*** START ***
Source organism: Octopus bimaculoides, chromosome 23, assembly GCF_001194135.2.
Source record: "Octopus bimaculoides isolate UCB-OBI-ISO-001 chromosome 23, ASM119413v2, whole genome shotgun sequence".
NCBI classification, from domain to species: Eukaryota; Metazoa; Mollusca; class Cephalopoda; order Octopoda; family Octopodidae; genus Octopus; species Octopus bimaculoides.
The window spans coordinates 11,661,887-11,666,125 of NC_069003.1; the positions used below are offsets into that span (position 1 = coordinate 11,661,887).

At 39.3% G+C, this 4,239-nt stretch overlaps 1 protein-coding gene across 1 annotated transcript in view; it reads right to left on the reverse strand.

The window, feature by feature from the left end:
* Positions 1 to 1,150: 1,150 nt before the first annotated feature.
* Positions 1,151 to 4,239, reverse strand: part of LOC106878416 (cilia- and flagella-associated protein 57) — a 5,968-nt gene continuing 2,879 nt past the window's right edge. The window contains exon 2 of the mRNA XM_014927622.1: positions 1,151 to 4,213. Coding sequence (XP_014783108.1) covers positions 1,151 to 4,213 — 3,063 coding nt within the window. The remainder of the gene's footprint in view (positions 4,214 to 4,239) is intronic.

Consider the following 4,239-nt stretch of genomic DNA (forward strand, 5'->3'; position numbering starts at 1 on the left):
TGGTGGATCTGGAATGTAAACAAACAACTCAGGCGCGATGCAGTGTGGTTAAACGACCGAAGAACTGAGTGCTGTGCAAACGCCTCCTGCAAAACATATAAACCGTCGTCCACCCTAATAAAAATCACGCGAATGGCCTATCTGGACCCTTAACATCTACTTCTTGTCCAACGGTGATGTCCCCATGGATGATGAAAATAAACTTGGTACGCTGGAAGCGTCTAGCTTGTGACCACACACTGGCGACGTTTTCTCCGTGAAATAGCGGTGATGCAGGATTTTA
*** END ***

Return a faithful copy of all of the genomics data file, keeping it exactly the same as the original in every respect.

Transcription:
Source organism: Octopus bimaculoides, chromosome 23, assembly GCF_001194135.2.
Source record: "Octopus bimaculoides isolate UCB-OBI-ISO-001 chromosome 23, ASM119413v2, whole genome shotgun sequence".
NCBI classification, from domain to species: Eukaryota; Metazoa; Mollusca; class Cephalopoda; order Octopoda; family Octopodidae; genus Octopus; species Octopus bimaculoides.
The window spans coordinates 11,661,887-11,666,125 of NC_069003.1; the positions used below are offsets into that span (position 1 = coordinate 11,661,887).

At 39.3% G+C, this 4,239-nt stretch overlaps 1 protein-coding gene across 1 annotated transcript in view; it reads right to left on the reverse strand.

The window, feature by feature from the left end:
* Positions 1 to 1,150: 1,150 nt before the first annotated feature.
* Positions 1,151 to 4,239, reverse strand: part of LOC106878416 (cilia- and flagella-associated protein 57) — a 5,968-nt gene continuing 2,879 nt past the window's right edge. The window contains exon 2 of the mRNA XM_014927622.1: positions 1,151 to 4,213. Coding sequence (XP_014783108.1) covers positions 1,151 to 4,213 — 3,063 coding nt within the window. The remainder of the gene's footprint in view (positions 4,214 to 4,239) is intronic.

Consider the following 4,239-nt stretch of genomic DNA (forward strand, 5'->3'; position numbering starts at 1 on the left):
TGGTGGATCTGGAATGTAAACAAACAACTCAGGCGCGATGCAGTGTGGTTAAACGACCGAAGAACTGAGTGCTGTGCAAACGCCTCCTGCAAAACATATAAACCGTCGTCCACCCTAATAAAAATCACGCGAATGGCCTATCTGGACCCTTAACATCTACTTCTTGTCCAACGGTGATGTCCCCATGGATGATGAAAATAAACTTGGTACGCTGGAAGCGTCTAGCTTGTGACCACACACTGGCGACGTTTTCTCCGTGAAATAGCGGTGATGCAGGATTTTA